However, while Johnson may be writing boys’ adventure, she is not writing the novel of empire. In fact, in many ways, Johnson’s novels act as anti-Empire narratives. Ezra is not, like James Walsham, a born-and-bred white British lad but a former mixed race West Indian slave. Unlike slaves and former slaves in Henty’s novels, Ezra is not an escaped slave turned rebel (or, “insurrectionist” in Henty’s terms) nor is he brought to England as a servant or page boy. Instead, he is taught to use his brains and his hands to become a surgeon, nearly equaling the skill of his employer, William McAdam, by the time of the surgeon’s death. Dumas, too, is the mixed race son of an enslaved mother and a white father who did not remain in slavery but was educated in France, becoming the first Black person in the French army to be made a brigadier general. Both the fictional Ezra and the historical Dumas defy their imperially-designated roles in life, but while both are remarkable, neither is shown by Johnson to be so remarkable that readers could not aspire to similar greatness.


Johnson’s character Ezra McAdam first appeared in Sawbones (2013). Cover image by Royston Knipe.


Additionally, Johnson writes Ezra as a British character who neither likes nor approves of the idea of Empire; in so doing, she reminds us that although Ezra may have been of the minority opinion, he was not alone and surrounded by the flag-waving British imperialists of Henty’s novels. For Ezra, Empire and slavery are inextricably linked throughout the world; in Sawbones he tells the son of a Turkish sultan, “No one man should belong to another. No man should have that power. That is wrong . . . My life has been thrown into chaos because of your stupid empire” (189). And in Blade and Bone Ezra writes to his friend Loveday Finch that “I think it a sign of Great Advancement for any people to want to Govern themselves without the Intercedence of any Kings or Lords or Suchlike” (7). Ezra is an anti-monarchist, and in favor of the principles of the Revolution (though not, as he later finds, the methods of it); but he is not anti-British. At the end of the novel, he wants to go home—and home means London. Johnson’s novels, like Henty’s, take the reader through British history by creating a young, highly skilled British character who meets up with famous figures and has a hand in affecting history. But unlike Henty, Johnson takes readers with her through different kinds of histories, and makes room in the past for Black Britons and anti-imperialists.

Black Mozart and Black Mahler: Children’s Literature and Black Classical Composers

This past Sunday, I was fortunate enough to attend a concert by the Camerata di Sant’ Antonio here in Buffalo. They are a string ensemble who performs a regular Mozart series (among other things), and this year their Mozart series has featured “other” Mozarts—that is, people identified by the contemporary press as “The Italian Mozart” or “The Finnish Mozart” or—in the case of the Sunday concert—“Mozart Noir,” the Chevalier de Saint-George.

The Chevalier de Saint-George, or Joseph Boulogne (sometimes spelled Bologne) was the son of a white West Indian planter and his slave. The planter was married, but nonetheless Joseph was his first son and he treated him as such, educating him and taking him to Paris when he left Guadeloupe in the late 1740s. Joseph was educated in Paris as a gentleman, and became known as one of the best fencers and best violinists of his day. He eventually became Marie Antoinette’s music instructor, and composed a number of concertos, symphonies, string quartets and operas. He also was later imprisoned by the Revolutionary government, though he was eventually pardoned.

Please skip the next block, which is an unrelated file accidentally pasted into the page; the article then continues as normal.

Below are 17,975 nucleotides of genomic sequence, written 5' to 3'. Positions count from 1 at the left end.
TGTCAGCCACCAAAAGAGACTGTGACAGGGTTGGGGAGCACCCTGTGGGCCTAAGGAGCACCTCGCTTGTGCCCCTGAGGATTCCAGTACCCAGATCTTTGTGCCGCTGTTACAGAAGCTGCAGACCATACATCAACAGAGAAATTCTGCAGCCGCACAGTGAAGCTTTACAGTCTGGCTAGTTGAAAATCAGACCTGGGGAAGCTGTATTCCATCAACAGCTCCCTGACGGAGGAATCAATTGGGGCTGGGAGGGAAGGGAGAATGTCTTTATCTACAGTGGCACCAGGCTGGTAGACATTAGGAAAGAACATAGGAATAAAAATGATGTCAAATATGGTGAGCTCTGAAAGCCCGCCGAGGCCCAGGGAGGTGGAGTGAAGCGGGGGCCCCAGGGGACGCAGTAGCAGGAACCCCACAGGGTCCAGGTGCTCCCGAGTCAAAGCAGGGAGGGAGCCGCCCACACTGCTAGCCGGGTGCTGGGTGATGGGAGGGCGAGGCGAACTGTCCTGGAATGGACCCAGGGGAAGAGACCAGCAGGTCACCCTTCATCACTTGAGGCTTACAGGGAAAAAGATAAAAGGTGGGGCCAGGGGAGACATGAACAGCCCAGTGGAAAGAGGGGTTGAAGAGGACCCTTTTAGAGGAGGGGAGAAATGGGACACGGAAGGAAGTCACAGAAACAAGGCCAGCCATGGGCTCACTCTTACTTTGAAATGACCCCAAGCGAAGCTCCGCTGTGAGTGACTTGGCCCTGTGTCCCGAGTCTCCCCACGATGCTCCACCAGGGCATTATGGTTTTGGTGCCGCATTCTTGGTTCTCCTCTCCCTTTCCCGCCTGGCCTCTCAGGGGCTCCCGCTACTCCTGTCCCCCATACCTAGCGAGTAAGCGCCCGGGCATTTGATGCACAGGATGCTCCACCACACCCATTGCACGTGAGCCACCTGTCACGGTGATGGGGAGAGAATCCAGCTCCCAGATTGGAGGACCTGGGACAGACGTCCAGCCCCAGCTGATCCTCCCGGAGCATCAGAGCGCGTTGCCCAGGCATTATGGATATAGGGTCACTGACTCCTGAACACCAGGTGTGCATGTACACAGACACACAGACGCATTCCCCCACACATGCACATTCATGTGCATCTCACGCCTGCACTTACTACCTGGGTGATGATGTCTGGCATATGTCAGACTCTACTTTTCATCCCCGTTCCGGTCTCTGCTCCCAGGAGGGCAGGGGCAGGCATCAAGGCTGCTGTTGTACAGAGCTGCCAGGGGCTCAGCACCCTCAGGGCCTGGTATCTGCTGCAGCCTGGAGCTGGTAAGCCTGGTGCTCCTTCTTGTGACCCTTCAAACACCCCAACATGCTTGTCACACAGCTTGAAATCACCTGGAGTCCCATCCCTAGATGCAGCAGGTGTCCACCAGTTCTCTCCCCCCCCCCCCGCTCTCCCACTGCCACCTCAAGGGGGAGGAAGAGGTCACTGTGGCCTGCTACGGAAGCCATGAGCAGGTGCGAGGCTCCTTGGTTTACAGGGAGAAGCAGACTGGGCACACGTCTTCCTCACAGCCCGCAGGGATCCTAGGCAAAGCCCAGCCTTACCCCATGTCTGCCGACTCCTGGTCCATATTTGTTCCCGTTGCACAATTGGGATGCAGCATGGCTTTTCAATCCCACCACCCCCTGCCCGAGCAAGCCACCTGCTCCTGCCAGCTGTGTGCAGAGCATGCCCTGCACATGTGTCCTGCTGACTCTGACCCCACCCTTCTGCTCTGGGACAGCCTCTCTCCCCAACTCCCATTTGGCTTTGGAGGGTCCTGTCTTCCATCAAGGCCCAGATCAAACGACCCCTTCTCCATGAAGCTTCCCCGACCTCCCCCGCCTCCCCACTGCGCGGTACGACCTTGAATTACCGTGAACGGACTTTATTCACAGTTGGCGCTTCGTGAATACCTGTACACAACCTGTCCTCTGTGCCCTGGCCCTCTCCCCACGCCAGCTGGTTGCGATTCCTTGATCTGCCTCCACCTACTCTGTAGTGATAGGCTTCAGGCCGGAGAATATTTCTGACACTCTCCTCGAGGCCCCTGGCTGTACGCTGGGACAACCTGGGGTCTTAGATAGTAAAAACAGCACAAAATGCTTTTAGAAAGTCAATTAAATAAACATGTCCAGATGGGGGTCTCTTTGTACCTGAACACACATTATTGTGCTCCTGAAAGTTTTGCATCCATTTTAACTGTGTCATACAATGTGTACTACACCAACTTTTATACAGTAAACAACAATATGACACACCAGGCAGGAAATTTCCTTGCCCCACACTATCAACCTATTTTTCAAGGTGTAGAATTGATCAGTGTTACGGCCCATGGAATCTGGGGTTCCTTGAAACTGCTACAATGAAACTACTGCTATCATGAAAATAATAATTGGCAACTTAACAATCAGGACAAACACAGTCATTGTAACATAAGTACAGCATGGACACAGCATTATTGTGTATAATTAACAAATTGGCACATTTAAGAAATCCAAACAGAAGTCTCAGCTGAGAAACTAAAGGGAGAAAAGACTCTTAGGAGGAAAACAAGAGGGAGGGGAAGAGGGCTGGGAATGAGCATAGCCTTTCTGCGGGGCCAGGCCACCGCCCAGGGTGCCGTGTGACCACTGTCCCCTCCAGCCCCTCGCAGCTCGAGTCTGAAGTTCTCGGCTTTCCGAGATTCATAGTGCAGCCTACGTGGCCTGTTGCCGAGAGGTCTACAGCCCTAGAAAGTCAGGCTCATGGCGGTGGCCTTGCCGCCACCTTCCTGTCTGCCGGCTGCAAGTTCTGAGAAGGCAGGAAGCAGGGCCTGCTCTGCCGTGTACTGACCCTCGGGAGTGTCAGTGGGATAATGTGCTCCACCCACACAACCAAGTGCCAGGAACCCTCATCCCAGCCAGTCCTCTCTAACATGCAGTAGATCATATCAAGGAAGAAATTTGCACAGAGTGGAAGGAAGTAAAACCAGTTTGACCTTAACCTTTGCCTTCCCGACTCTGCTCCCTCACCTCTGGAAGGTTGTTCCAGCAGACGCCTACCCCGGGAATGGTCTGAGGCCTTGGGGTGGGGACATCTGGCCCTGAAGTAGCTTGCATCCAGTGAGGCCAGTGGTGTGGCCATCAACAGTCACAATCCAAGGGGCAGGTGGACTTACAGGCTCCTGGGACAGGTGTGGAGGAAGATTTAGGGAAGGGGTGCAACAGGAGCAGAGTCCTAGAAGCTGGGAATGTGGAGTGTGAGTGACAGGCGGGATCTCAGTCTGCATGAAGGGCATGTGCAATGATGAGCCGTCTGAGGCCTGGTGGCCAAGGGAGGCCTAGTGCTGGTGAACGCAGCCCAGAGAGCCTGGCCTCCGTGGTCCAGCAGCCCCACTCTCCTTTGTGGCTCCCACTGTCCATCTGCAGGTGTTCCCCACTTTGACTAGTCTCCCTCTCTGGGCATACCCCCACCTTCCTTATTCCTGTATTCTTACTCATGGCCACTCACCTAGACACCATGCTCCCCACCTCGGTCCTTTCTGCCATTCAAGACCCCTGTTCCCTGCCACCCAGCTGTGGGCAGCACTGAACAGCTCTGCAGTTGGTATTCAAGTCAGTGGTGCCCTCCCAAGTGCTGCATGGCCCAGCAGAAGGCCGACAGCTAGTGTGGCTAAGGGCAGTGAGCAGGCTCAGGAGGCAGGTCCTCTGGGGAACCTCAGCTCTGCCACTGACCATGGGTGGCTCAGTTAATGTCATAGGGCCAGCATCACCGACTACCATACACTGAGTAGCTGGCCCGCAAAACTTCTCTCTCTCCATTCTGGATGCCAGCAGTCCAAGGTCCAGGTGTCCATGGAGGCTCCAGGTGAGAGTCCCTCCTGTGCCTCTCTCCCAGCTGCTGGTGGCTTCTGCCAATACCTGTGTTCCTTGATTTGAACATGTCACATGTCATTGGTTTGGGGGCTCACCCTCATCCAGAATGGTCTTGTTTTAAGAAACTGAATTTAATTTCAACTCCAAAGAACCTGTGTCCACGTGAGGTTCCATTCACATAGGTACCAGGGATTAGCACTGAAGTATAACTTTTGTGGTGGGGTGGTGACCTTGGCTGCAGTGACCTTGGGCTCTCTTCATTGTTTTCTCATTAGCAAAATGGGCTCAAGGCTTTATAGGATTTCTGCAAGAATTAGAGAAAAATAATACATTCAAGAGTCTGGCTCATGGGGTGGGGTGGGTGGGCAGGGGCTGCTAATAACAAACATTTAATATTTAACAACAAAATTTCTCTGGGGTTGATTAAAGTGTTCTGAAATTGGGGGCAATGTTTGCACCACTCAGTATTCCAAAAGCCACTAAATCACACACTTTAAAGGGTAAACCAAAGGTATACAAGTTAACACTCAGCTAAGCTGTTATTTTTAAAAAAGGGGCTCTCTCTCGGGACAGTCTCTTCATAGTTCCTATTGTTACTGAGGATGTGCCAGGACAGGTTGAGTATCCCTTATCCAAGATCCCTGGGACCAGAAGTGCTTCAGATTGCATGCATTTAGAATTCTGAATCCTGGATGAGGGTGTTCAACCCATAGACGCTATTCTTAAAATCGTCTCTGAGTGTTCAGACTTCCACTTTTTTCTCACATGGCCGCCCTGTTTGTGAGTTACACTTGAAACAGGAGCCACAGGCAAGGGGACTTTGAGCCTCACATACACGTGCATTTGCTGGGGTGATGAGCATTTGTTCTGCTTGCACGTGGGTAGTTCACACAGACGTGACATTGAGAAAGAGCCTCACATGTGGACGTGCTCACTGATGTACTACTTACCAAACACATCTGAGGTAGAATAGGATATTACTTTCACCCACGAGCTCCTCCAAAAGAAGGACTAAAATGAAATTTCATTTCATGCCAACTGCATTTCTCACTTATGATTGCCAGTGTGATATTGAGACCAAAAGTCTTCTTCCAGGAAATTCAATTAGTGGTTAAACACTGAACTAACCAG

How famous was he if the book title uses Mozart’s name?

In many ways, it is incorrect to call Boulogne the “Mozart Noir” because in fact, he was already playing and composing before Mozart even began. It is said that Mozart, who attended one of Boulogne’s concerts in Paris, was inspired by him in writing his Sinfonia Concertante in E-Flat Major. How do I know all this? There are two fine children’s books about the Chevalier de Saint-George, Before there was Mozart (2011) by Lesa Cline-Ransome and James Ransome, and The Other Mozart (2007) by Hugh Brewster, with pictures by Eric Velasquez. Both books focus mainly on Boulogne’s time at the royal court, with lots of illustrations of women in 18th century gowns and men in knee breeches. Guadeloupe, where Boulogne was born, is quickly traded for Paris; racism and anti-slavery movements are peripheral to these stories because they want to focus on the triumph of his music. However, that these are stories of success “despite” race is evident at the conclusion of both narratives. Brewster writes that “In a world where black people could hope to be little more than servants, Joseph Bologne, Monsieur de Saint-George, had become one of the most dazzling and celebrated men of his time” (Other Mozart 44). And the Ransomes suggest that Boulogne “spent his later years fighting to abolish slavery in the colonies” (Before there was Mozart n.p.), which may refer to a trip that he MIGHT have taken to Haiti on behalf of the French government to assess the situation of the island under Toussaint L’Ouverture. There is no clear evidence that Boulogne took such a trip, or joined abolitionist groups, but it certainly makes for a better story to tell to children.